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Cattle, Hog Ban Due to Virus Fear

Russia will ban shipments of Europe's cattle and hogs from March 20 due to an outbreak of the Schmallenberg virus, which causes birth deformities, said the Federal Service for Veterinary and Phytosanitary Surveillance, the country's food-safety watchdog.

The European Union has 1,342 confirmed cases of the virus, which affects animals, the British National Beef Association said in an e-mailed report Feb. 29. There are no known reports of the virus in Russia, Alexei Alexeyenko, the Federal Service for Veterinary and Phytosanitary Surveillance's spokesman, said by phone Friday.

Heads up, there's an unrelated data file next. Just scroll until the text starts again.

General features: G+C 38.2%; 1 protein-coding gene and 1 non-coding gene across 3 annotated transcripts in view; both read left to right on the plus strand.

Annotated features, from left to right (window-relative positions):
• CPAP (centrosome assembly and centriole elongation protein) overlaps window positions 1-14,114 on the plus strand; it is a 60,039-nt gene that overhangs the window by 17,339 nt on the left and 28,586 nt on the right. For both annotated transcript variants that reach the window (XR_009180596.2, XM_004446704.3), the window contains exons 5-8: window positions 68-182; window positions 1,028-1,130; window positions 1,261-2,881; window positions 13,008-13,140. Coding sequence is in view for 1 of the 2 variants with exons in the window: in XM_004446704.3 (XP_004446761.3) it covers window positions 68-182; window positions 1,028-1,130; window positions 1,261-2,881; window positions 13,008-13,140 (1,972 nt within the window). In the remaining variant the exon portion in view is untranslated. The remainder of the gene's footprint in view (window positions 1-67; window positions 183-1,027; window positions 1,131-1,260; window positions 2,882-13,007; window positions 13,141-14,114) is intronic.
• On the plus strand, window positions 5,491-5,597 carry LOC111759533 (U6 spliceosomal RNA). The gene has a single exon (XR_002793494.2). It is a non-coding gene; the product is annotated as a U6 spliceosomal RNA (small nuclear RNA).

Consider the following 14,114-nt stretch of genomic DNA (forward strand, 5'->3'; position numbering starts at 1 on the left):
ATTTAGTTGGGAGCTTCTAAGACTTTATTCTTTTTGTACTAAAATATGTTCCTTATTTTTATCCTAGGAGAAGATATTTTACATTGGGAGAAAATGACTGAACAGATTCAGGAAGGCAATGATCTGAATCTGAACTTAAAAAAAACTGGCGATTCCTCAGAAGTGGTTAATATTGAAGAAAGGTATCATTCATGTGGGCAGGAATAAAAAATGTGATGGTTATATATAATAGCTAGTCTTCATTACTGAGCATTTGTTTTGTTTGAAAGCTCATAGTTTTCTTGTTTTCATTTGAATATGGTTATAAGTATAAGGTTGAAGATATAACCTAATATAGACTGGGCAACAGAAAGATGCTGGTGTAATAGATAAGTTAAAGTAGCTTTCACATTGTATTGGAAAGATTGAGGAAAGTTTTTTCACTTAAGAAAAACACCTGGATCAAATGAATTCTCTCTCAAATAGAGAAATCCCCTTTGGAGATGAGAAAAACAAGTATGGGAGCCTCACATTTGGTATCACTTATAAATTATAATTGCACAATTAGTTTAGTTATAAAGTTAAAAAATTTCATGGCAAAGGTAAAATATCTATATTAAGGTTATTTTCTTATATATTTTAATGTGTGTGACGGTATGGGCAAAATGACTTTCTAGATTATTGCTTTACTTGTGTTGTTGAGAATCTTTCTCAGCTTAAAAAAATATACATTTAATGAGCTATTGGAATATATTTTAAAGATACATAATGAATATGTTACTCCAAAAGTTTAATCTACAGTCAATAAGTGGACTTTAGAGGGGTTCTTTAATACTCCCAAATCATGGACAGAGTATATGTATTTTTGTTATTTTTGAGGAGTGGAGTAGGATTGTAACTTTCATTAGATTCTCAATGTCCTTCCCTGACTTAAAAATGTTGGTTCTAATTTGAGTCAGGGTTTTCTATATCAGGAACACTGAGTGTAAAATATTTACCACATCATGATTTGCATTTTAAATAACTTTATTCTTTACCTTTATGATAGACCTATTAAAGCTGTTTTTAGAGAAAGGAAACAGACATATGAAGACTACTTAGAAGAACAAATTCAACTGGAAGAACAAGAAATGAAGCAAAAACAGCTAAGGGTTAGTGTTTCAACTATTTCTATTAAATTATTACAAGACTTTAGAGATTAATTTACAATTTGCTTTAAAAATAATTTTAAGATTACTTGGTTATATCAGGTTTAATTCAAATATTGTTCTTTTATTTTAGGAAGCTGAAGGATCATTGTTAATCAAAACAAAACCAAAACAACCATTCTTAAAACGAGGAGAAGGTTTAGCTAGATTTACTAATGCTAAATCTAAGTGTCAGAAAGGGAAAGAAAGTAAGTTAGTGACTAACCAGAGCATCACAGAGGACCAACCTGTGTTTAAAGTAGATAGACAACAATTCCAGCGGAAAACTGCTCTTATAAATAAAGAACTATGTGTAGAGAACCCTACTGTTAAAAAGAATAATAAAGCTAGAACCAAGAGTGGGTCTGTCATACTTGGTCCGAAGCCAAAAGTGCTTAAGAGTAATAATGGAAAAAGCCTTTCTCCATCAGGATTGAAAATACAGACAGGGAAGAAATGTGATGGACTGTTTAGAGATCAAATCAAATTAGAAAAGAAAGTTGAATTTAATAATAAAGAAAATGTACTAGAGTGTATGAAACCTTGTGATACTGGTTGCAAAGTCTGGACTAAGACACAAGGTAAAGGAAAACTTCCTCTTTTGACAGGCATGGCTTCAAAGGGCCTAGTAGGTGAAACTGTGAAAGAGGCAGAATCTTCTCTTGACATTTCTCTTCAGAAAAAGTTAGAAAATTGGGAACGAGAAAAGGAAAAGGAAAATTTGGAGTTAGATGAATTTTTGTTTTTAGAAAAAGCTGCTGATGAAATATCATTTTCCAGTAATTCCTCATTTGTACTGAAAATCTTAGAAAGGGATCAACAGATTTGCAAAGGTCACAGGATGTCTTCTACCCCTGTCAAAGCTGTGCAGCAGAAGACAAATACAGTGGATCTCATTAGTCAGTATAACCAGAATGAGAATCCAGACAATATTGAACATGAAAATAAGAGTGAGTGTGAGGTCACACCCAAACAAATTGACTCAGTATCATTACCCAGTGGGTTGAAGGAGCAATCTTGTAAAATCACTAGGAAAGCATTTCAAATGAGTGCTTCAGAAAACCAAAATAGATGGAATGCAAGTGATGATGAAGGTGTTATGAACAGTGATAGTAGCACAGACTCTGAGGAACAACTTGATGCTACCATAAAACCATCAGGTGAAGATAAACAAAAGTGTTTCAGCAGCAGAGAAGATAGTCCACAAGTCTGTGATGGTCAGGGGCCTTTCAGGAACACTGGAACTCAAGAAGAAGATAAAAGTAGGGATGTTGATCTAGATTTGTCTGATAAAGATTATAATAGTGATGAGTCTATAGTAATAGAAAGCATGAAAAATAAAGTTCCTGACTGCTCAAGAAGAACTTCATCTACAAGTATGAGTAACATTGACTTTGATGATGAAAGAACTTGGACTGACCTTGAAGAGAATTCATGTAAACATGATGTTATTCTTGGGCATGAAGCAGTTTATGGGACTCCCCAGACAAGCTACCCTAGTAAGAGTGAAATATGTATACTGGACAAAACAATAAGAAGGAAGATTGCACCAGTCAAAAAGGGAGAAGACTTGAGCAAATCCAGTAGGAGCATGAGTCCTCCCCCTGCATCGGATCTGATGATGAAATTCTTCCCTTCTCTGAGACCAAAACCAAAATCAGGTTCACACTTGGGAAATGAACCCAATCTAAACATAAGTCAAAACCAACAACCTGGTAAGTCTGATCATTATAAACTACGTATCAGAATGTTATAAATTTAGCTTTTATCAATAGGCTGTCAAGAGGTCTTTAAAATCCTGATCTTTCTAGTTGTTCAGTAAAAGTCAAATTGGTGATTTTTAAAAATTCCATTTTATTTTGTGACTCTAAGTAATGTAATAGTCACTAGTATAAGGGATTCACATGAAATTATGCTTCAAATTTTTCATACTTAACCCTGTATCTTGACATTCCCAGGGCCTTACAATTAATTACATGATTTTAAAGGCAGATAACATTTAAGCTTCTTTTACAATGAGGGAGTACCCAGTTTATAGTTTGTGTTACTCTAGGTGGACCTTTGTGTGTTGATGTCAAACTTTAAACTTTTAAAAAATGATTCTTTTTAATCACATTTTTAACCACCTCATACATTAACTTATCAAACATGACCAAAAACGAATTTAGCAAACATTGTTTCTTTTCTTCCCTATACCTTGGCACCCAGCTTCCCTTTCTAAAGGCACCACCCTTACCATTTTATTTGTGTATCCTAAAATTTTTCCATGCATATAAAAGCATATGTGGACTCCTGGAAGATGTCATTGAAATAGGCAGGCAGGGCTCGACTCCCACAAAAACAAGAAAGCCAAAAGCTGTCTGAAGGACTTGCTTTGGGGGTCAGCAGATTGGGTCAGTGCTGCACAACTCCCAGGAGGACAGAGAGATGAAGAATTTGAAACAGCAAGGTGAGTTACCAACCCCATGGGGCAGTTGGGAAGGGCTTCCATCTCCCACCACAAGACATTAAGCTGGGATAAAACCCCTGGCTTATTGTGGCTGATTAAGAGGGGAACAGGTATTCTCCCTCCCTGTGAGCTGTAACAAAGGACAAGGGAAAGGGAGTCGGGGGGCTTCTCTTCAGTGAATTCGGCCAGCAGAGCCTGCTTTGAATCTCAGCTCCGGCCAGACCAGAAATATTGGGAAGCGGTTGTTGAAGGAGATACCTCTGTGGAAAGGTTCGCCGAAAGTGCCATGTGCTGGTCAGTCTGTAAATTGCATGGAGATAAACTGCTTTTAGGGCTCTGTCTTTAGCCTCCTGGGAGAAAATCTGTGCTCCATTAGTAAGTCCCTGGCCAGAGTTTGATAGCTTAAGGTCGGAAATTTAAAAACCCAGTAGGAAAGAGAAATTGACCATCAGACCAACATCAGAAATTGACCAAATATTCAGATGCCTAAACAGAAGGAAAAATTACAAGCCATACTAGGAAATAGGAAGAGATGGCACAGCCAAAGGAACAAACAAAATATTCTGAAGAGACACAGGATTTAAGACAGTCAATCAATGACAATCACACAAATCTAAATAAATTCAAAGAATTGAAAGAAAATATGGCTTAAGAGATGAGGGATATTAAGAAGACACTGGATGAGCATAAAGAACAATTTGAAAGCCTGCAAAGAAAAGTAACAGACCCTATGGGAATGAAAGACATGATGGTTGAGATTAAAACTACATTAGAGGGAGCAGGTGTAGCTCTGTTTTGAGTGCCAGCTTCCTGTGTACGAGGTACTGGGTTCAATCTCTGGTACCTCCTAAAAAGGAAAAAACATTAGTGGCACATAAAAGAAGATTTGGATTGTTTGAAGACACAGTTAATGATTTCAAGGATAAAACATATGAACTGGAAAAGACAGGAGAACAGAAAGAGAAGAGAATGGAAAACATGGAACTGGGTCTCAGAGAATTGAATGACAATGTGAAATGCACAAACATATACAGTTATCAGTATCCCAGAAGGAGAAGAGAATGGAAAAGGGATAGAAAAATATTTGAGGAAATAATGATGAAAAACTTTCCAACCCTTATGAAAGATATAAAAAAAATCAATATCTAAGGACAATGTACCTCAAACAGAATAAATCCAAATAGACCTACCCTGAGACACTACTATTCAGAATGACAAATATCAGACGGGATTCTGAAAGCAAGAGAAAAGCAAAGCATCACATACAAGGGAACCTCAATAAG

The Schmallenberg virus is named after the German city near where it was first identified in November. It was probably spread by biting midges last year, infecting pregnant sheep, cows and goats, according to Germany's Federal Research Institute for Animal Health, which discovered it.

Russia will allow imports of pedigree cattle from Europe under "strengthened veterinary control," the Federal Service for Veterinary and Phytosanitary Surveillance said, after announcing the ban.

The watchdog has asked officials from the European Commission's Directorate General for Health and Consumers to meet in Moscow to discuss the export issue, Alexeyenko said. He declined to give European import numbers.

The virus is unlikely to cause disease in humans, though it cannot be excluded, the European Centre for Disease Prevention and Control wrote in a Dec. 22 report.

See also:

German Health-Care Company Scraps Russian Plans

Russian Town Quarantined Over Anthrax Outbreak

Russian Specialists Arrive in Africa to Help Fight Ebola

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